A sing-song at Segesta

Today, dear readers, I proudly offer you a guest post written by an actual, professional journalist!  His own blog, DorsetDaze, features his witty writing and gorgeous photographs.

Here, he describes his trip to the ancient Greek temple at Segesta.  His day involved the classic Sicilian blend of sublime and ridiculous, in equal measure.


ACCORDING to the books, it’s about 80 kilometres from Palermo to Segesta – a bit under an hour even on a bad day.

We did it twice – different days, different routes, same sat-nav, same result: each time it took us twice as far and twice as long.

So near and yet so far.... The Greek temple at Segesta
So near and yet so far…. The Greek temple at Segesta

That’s not Segesta’s fault, of course; blame a bewildered sat-nav, a confused driver and an embarrassed, incompetent navigator.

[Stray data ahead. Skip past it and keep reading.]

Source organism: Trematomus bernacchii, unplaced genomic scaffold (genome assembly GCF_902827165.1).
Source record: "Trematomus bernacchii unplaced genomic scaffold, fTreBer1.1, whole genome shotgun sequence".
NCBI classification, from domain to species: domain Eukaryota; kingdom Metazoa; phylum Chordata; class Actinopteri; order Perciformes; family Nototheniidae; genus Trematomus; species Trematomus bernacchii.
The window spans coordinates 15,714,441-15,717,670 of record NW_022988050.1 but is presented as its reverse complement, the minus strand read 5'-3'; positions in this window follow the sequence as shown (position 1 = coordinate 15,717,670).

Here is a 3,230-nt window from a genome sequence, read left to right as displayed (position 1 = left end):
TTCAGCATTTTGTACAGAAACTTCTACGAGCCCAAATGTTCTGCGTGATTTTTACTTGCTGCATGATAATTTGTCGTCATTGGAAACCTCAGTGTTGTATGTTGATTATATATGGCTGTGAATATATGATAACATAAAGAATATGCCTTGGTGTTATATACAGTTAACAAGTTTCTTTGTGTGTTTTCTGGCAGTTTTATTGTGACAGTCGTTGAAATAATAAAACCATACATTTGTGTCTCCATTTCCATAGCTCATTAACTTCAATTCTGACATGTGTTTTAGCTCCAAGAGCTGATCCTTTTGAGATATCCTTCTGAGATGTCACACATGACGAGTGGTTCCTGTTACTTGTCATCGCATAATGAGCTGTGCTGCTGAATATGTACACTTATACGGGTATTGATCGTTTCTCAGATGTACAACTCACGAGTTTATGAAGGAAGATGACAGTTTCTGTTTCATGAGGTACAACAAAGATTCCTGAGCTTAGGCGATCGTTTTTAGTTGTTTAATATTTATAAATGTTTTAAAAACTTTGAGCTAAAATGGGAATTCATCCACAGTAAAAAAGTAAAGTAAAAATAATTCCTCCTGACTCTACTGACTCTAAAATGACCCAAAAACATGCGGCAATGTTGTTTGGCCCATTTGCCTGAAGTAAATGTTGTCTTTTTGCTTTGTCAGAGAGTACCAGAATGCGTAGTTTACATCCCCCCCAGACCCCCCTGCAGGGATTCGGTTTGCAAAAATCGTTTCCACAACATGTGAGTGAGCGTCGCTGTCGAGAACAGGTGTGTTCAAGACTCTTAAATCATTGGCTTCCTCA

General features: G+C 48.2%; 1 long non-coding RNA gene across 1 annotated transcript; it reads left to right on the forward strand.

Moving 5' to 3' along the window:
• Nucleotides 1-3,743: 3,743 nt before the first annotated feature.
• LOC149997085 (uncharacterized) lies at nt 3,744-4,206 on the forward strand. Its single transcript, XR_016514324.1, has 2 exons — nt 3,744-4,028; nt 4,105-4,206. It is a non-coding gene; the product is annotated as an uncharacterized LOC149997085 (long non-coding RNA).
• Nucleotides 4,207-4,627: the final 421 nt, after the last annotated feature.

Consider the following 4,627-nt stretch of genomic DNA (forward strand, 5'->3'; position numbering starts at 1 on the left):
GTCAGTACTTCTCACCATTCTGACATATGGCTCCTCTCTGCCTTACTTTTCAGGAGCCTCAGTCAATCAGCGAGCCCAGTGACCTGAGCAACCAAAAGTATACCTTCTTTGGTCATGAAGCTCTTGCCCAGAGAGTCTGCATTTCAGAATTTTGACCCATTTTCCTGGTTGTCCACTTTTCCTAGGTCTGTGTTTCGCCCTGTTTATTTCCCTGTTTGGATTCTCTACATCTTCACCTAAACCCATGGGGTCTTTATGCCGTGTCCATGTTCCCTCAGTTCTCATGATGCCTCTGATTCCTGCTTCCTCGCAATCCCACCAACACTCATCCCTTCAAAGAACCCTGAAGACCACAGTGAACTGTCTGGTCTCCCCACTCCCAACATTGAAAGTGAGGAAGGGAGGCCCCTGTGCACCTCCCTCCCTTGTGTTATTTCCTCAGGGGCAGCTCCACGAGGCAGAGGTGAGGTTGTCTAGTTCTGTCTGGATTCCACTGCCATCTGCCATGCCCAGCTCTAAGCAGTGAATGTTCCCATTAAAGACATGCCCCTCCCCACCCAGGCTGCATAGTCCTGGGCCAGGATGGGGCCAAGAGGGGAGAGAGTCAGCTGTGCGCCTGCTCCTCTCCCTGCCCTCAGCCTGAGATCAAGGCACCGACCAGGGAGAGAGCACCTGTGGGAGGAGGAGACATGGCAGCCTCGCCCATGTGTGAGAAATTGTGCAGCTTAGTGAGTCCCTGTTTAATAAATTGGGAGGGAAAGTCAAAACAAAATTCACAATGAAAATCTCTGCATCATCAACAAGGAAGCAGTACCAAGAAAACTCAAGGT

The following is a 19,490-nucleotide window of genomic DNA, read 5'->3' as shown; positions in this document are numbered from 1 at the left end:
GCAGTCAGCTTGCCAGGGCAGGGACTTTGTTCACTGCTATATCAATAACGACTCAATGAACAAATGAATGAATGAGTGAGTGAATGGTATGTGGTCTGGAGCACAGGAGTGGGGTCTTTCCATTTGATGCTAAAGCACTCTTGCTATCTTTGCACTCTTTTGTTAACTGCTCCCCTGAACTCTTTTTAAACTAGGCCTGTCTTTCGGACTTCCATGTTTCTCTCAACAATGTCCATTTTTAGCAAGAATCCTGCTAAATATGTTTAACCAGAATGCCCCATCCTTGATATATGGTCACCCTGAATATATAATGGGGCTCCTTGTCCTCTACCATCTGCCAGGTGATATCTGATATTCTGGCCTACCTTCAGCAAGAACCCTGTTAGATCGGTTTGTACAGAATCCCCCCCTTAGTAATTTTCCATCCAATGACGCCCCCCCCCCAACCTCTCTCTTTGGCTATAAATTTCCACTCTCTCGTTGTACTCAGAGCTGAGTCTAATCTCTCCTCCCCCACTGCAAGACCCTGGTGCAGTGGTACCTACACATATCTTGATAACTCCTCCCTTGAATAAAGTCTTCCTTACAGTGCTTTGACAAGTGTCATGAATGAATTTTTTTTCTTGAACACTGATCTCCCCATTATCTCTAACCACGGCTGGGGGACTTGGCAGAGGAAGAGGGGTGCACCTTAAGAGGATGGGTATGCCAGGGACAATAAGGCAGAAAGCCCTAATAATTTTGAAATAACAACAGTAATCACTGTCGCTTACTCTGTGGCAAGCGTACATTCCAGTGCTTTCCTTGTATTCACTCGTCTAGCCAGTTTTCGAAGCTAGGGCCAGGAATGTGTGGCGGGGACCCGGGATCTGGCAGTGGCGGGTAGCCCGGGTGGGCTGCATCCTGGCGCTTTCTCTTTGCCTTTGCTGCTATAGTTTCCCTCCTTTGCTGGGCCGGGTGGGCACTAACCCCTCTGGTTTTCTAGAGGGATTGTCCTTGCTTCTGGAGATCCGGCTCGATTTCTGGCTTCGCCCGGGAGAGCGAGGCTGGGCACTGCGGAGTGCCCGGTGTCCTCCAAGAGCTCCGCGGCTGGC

The journeys were made during our recent nine-day visit to western Sicily when we based ourselves in a rented apartment in the capital Palermo.

The ancient Greek temple at Segesta, along with those at Selinunte and Agrigento, were top of our must-see list and Segesta proved the hardest to track down.

Why two visits? On the first, we put all our trust in the satellite technology and it responded with such an absurd, circuitous route that it was 4.30 when we reached Segesta, where we were confronted by a smugly officious official informing us that the site closed at 4pm.

Naff off! The footballs' on telly in half an hour, and I'm going home.
Naff off! The footballs’ on telly in half an hour and I’m going home.

We drove to a nearby hilltop, parked the car and revelled in the spectacular view of the great temple. It wasn’t enough, it wasn’t up close but it was dramatic and it would have to do.